Buying Magic Carpets in Uzbekistan

The Ark, The Mudbricked Fortress at Bukhara

The traditional caravan trading routes through central asia, linking China to Europe and the Middle East, are as exotic as they come, and the Uzbekistani city of Bukhara is first amoungst them when it comes to exotic mudbricked cities, bazaars, mosques and medrasses. In these cities and towns that have been trading with merchants and travellers for millenia, what better way to emmerse yourself in the cultural particulars of the region than to experience the art of buying a traditional handwoven carpet! But in buying a carpet there are many things to consider, such as a strategy that you will need to put in place…..

First of all you need to wander through the bazaars with total indifference to any of the shops, and or their wares. Soon enough a wiley shop keeper will have found out who you are, and will call, unseen from inside his shop “we have very special prices for Australians today”. Then a porty fellow will emerge from his door with an inviting smile stretching from ear to ear saying “please come inside for a quick look”. Having been suitably impressed with the shop keepers opening gambit, one should follow inside and sit on a couch/seat to await a quick showing of carpets until tastes are determined. Now it is important to point out that Uzbekistan is rather undeveloped and unsophisticated when it comes to carpet shops, rarely will you find a large plush showroom, and if you do find a large showroom it undoubtably will be lit by candlelight, making it feel like you are in a cave. So you must be preapred for small display rooms, but this increases the intimacy of the experience.

A Medrassa and the Kalon Tower, Bukhara

It is important at this point, before the carpets are all laid out, for the prospective buyer to announce that he has already bought many rugs from India, and turkey, and that you don’t actually need a carpet…as you’ve already got one! None the less you should be aware of the appropriate dimensions for the carpet that you are definetly not going to buy… This ensures you see the ones you want not some mishapen pieces that are of no interest. Choose the colour that will suit your room and then ask questions of the seller such as “is this sheep or camel wool??” and, “How many knots per square inch are in this carpet?” The more knots the easier the carpet is to bend and subsequently more supple your carpet will be. It also determines quality and as a consequence price. Then you must turn a corner of the carpet to determine the suppleness of the carpet, you may wish to ask for a magnifying glass to see the knots if one is not offered. It is also pertinent to enquire after the knotting method: one knot, one and a half or double knot. One should also walk upon the carpet to determine how nice it feels. This all adds to your credibility as a carpet buyer.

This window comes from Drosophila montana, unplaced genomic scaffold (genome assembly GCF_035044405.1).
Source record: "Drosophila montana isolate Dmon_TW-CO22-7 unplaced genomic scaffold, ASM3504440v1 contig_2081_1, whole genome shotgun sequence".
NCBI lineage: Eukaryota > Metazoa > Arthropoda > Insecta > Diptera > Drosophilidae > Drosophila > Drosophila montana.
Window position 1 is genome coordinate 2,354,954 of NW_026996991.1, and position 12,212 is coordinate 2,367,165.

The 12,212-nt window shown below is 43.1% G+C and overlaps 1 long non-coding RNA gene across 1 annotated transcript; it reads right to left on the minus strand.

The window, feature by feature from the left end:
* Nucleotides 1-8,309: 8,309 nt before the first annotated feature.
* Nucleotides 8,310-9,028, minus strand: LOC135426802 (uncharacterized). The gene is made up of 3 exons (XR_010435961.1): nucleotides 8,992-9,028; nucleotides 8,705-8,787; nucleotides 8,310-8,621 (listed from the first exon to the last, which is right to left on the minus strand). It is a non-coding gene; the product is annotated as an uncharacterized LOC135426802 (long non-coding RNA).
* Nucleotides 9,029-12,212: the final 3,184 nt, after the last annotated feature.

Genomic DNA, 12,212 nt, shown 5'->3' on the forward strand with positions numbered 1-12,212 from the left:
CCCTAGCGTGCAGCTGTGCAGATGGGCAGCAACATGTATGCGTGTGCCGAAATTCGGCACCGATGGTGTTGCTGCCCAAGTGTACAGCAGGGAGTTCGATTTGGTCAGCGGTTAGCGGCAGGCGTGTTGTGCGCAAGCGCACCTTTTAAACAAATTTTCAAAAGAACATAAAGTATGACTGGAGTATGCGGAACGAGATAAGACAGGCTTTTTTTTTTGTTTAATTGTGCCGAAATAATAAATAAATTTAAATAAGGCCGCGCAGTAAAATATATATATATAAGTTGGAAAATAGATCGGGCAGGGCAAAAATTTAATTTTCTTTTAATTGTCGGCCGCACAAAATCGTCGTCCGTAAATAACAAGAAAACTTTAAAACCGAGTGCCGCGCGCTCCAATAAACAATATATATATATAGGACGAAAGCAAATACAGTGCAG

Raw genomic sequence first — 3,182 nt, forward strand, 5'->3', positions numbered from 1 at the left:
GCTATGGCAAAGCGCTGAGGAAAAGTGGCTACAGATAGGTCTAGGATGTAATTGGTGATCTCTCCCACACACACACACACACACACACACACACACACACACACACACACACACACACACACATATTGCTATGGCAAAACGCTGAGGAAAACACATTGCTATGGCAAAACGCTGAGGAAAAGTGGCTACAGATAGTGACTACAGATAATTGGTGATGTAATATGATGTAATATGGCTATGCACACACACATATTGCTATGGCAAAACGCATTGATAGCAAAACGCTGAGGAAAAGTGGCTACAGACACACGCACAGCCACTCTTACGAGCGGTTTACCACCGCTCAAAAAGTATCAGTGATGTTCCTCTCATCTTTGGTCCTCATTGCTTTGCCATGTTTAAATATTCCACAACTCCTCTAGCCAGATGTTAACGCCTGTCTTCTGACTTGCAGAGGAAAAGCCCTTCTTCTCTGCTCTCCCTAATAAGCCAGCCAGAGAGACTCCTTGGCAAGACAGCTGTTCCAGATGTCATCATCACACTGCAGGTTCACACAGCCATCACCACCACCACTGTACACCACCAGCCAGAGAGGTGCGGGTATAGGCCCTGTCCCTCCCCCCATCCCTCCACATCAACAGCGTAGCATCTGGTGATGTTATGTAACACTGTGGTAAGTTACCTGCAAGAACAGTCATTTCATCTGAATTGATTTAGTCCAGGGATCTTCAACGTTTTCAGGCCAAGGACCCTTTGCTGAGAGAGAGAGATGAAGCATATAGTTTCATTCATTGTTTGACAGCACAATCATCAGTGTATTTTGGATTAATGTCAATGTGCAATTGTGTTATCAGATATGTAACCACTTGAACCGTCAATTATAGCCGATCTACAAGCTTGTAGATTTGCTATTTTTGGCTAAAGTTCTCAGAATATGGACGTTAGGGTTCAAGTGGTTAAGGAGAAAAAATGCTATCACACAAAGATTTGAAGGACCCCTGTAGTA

Once a carpet has been chosen, it is recommended that you reconfirm that you definetly don’t need another carpet at the moment. The shopkeeper may then offer to show you his house, and a few more carpets that are similar. One will then get in a car with the shopkeeper to see his house, his carpets, and his carpet making rig. You should ask about the family heritage of the carpet maker if it is a family business. The shopkeeper will tell you his father and grandfather were both carpet makers aswell, and that they are Uzbek/Afghani in heritage (Bukhara is only 250km from Afghanistan).

You should then reconfirm that the carpet in the shop was still your favourite, and that you will need another look. Upon return to the carpet shop you should ask if they can freight the carpet to Australia, should you decide to purchase, of course….even though you are not actually in the market for a carpet just now. “DHL, fedex or Uzbek mail??” will be asked, at which point you can find the price to Australia……after the carpet has been weighed. I would suggest that you ask now for a carpet price, even though you are not going to buy one just now… know as a matter of curiosity, given your experience in the carpet industry around the world. One can now suggest that you will go and may come back later after lunch. After you have perused other carpet shops in town and determined market value of carpets, you can return to the original shop for the price negotiation. Remember to factor in freight and taxes for a total cost. Then set your target price but be flexible, however have walkaway point. It is also important to remember that the people are generally poor, and any money you give will be put back into the local community.